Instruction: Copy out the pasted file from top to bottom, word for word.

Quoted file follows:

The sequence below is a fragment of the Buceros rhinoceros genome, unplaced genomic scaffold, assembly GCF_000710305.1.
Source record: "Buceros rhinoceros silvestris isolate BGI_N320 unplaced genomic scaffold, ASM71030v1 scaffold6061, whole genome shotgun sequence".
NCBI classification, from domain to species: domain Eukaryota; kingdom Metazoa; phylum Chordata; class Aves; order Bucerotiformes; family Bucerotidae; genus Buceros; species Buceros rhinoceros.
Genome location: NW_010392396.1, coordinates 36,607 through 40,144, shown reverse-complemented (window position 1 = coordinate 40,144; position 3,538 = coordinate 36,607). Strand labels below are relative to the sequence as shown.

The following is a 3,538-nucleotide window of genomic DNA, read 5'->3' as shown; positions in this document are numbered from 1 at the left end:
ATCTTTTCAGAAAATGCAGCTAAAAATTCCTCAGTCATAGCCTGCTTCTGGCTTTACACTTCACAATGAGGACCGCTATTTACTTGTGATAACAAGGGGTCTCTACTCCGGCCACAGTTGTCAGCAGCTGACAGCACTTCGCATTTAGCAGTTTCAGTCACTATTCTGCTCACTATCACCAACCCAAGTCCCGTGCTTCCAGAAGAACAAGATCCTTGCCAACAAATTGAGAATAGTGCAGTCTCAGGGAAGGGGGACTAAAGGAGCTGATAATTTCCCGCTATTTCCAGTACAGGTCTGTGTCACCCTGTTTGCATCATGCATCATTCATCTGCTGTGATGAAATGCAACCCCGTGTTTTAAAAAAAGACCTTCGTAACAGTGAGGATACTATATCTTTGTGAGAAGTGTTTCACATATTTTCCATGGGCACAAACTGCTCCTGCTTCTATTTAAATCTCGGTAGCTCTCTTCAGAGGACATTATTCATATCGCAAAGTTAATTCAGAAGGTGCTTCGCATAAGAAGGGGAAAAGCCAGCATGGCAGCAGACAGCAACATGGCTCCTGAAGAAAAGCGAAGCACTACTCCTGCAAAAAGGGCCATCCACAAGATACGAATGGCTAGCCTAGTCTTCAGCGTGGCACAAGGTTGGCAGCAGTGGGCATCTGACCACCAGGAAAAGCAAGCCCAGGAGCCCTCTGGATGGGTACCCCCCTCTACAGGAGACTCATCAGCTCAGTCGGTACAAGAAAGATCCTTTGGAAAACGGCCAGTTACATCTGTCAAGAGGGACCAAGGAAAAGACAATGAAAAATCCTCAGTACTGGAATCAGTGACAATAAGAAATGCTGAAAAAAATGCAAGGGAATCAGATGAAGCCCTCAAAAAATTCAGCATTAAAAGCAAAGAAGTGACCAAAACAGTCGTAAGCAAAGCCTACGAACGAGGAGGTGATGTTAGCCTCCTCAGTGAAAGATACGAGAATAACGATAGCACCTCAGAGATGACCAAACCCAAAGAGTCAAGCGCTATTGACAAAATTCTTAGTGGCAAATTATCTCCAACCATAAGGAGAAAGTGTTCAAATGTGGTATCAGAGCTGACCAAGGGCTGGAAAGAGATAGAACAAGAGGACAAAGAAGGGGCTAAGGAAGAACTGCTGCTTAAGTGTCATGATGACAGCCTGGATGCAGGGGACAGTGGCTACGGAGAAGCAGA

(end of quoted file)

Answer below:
The sequence below is a fragment of the Buceros rhinoceros genome, unplaced genomic scaffold, assembly GCF_000710305.1.
Source record: "Buceros rhinoceros silvestris isolate BGI_N320 unplaced genomic scaffold, ASM71030v1 scaffold6061, whole genome shotgun sequence".
NCBI classification, from domain to species: domain Eukaryota; kingdom Metazoa; phylum Chordata; class Aves; order Bucerotiformes; family Bucerotidae; genus Buceros; species Buceros rhinoceros.
Genome location: NW_010392396.1, coordinates 36,607 through 40,144, shown reverse-complemented (window position 1 = coordinate 40,144; position 3,538 = coordinate 36,607). Strand labels below are relative to the sequence as shown.

The following is a 3,538-nucleotide window of genomic DNA, read 5'->3' as shown; positions in this document are numbered from 1 at the left end:
ATCTTTTCAGAAAATGCAGCTAAAAATTCCTCAGTCATAGCCTGCTTCTGGCTTTACACTTCACAATGAGGACCGCTATTTACTTGTGATAACAAGGGGTCTCTACTCCGGCCACAGTTGTCAGCAGCTGACAGCACTTCGCATTTAGCAGTTTCAGTCACTATTCTGCTCACTATCACCAACCCAAGTCCCGTGCTTCCAGAAGAACAAGATCCTTGCCAACAAATTGAGAATAGTGCAGTCTCAGGGAAGGGGGACTAAAGGAGCTGATAATTTCCCGCTATTTCCAGTACAGGTCTGTGTCACCCTGTTTGCATCATGCATCATTCATCTGCTGTGATGAAATGCAACCCCGTGTTTTAAAAAAAGACCTTCGTAACAGTGAGGATACTATATCTTTGTGAGAAGTGTTTCACATATTTTCCATGGGCACAAACTGCTCCTGCTTCTATTTAAATCTCGGTAGCTCTCTTCAGAGGACATTATTCATATCGCAAAGTTAATTCAGAAGGTGCTTCGCATAAGAAGGGGAAAAGCCAGCATGGCAGCAGACAGCAACATGGCTCCTGAAGAAAAGCGAAGCACTACTCCTGCAAAAAGGGCCATCCACAAGATACGAATGGCTAGCCTAGTCTTCAGCGTGGCACAAGGTTGGCAGCAGTGGGCATCTGACCACCAGGAAAAGCAAGCCCAGGAGCCCTCTGGATGGGTACCCCCCTCTACAGGAGACTCATCAGCTCAGTCGGTACAAGAAAGATCCTTTGGAAAACGGCCAGTTACATCTGTCAAGAGGGACCAAGGAAAAGACAATGAAAAATCCTCAGTACTGGAATCAGTGACAATAAGAAATGCTGAAAAAAATGCAAGGGAATCAGATGAAGCCCTCAAAAAATTCAGCATTAAAAGCAAAGAAGTGACCAAAACAGTCGTAAGCAAAGCCTACGAACGAGGAGGTGATGTTAGCCTCCTCAGTGAAAGATACGAGAATAACGATAGCACCTCAGAGATGACCAAACCCAAAGAGTCAAGCGCTATTGACAAAATTCTTAGTGGCAAATTATCTCCAACCATAAGGAGAAAGTGTTCAAATGTGGTATCAGAGCTGACCAAGGGCTGGAAAGAGATAGAACAAGAGGACAAAGAAGGGGCTAAGGAAGAACTGCTGCTTAAGTGTCATGATGACAGCCTGGATGCAGGGGACAGTGGCTACGGAGAAGCAGA